While crack cocaine's role in accelerating the HIV epidemic among heterosexual populations has been well-documented, the authors noted that "little is known about crack use as an HIV risk factor among African-American men who have sex with men (AA MSM), a group disproportionately infected with HIV."
The team set out to compare the social and sexual network characteristics of crack-using vs. non-crack-using AA MSM in Baltimore and to examine associations of crack use with sexual risk. Street-based and Internet-based outreach, as well as print ads and word-of-mouth, were used to recruit participants. All those included were age 18 or older, African American or of black race/ethnicity, and self-reported sex with a male in the preceding 90 days. Crack use was operationalized as self-reported crack use in the previous 90 days. Variables independently associated with crack use were identified through logistic regression.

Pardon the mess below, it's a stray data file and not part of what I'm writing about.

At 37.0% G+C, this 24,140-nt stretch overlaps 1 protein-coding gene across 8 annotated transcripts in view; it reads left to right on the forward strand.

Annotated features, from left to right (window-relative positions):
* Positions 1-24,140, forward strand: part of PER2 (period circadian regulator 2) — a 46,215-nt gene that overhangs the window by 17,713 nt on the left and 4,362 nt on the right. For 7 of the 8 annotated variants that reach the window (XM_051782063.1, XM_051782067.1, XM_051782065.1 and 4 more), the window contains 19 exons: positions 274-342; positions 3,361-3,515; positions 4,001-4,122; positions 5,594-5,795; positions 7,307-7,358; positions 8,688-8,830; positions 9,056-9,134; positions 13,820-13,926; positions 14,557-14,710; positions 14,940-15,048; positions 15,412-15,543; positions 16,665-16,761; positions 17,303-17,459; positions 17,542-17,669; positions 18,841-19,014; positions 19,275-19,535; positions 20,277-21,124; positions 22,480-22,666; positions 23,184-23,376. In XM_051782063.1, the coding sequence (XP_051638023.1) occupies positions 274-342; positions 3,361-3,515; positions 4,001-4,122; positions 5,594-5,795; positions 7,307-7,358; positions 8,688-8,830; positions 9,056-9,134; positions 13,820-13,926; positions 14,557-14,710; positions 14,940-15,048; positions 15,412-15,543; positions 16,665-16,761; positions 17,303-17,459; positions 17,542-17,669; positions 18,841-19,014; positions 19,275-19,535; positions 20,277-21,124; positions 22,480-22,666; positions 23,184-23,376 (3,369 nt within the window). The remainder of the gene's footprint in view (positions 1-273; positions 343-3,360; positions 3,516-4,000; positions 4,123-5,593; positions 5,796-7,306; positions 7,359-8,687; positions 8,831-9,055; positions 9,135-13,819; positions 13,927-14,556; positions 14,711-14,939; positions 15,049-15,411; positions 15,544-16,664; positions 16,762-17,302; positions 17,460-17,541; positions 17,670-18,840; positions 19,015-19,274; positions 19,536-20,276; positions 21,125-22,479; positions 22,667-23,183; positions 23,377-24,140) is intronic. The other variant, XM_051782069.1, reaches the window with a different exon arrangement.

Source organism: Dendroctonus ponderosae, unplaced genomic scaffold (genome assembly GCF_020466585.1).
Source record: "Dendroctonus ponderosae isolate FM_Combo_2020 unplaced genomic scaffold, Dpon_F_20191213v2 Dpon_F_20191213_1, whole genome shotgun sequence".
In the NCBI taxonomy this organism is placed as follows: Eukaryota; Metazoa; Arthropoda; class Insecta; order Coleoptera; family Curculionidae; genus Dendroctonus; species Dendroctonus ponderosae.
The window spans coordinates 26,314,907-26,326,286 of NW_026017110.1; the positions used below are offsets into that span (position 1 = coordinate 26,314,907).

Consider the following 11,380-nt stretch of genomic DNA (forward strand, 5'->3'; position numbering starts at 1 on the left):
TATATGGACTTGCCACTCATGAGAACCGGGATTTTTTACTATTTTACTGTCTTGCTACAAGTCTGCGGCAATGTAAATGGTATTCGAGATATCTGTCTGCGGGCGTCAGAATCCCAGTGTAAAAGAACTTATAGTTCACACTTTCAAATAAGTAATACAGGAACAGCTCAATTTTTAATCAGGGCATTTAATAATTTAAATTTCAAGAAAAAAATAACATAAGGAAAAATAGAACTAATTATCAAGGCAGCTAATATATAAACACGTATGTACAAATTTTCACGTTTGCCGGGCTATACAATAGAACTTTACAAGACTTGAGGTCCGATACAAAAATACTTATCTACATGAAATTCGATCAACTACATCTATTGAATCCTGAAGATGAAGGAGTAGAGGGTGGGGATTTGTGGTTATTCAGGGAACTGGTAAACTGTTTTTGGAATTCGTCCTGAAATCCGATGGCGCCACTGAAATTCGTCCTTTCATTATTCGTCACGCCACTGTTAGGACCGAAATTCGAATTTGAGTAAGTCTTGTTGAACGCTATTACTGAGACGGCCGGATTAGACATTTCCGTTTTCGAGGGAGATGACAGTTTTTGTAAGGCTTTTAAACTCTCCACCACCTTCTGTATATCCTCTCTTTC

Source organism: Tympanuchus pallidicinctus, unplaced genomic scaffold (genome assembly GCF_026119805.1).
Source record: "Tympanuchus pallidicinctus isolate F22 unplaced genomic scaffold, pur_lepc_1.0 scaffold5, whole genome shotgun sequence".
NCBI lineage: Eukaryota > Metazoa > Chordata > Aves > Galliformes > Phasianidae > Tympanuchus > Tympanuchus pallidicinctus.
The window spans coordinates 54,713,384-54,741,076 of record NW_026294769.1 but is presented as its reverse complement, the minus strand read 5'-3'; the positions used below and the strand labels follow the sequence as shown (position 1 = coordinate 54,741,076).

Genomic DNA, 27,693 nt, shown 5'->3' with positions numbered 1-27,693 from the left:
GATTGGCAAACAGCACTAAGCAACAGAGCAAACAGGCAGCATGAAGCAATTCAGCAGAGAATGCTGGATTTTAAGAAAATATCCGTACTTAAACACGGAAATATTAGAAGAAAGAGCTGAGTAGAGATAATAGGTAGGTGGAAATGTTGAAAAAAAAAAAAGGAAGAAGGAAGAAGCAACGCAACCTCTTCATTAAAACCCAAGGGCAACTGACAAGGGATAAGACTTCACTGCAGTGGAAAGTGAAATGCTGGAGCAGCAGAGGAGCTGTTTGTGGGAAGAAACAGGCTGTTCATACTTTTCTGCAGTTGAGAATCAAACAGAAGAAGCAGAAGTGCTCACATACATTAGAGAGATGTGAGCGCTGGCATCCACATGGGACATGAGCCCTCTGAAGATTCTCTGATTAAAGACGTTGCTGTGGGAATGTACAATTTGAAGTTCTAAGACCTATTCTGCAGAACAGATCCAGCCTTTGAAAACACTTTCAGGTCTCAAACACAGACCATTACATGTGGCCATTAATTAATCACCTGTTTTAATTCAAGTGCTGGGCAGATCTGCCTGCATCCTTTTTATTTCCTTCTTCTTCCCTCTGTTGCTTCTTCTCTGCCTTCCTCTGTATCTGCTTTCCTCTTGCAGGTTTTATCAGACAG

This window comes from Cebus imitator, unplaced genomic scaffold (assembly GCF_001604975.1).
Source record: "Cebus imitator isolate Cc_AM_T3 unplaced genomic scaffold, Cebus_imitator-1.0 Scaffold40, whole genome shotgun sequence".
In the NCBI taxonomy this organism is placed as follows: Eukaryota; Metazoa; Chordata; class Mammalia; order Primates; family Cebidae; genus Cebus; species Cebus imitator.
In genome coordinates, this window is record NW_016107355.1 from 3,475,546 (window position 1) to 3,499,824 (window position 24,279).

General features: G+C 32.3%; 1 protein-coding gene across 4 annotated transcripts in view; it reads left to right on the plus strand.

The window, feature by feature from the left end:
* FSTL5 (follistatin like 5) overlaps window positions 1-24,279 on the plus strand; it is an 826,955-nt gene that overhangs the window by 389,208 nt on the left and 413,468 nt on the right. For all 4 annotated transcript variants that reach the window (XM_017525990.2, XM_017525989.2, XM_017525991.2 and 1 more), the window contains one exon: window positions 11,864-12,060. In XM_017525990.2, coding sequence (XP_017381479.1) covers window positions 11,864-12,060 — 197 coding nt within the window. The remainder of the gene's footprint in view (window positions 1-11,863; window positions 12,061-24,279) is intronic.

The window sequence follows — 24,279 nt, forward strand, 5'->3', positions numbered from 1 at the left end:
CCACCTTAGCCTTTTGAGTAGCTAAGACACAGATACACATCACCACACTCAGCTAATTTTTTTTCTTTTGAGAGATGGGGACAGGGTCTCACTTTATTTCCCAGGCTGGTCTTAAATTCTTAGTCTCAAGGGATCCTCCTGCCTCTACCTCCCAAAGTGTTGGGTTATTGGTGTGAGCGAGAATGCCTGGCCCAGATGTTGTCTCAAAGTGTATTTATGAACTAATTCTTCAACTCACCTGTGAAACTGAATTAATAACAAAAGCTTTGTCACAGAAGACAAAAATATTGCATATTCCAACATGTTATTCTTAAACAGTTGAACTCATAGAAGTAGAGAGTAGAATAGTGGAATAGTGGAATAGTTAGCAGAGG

A total of 230 AA MSM were enrolled. Of these, 84 (37 percent) reported crack use. Compared to non-crack-using AA MSM, the sexual networks of the AA MSM who used crack were composed of a greater number of HIV-positive sex partners, exchange partners, and partners who were both sex and drug partners, as well as fewer networks with whom they always used condoms.
"Crack use was independently associated with increased odds of bisexual identity and networks with a greater number of exchange partners, overlap of drug and sex partners, and lesser condom use," the authors concluded. "Results of this study highlight sexual network characteristics of crack-smoking AA MSM that may promote transmission of HIV. HIV interventions are needed that are tailored to address the social context of crack-smoking AA MSM risk behaviors."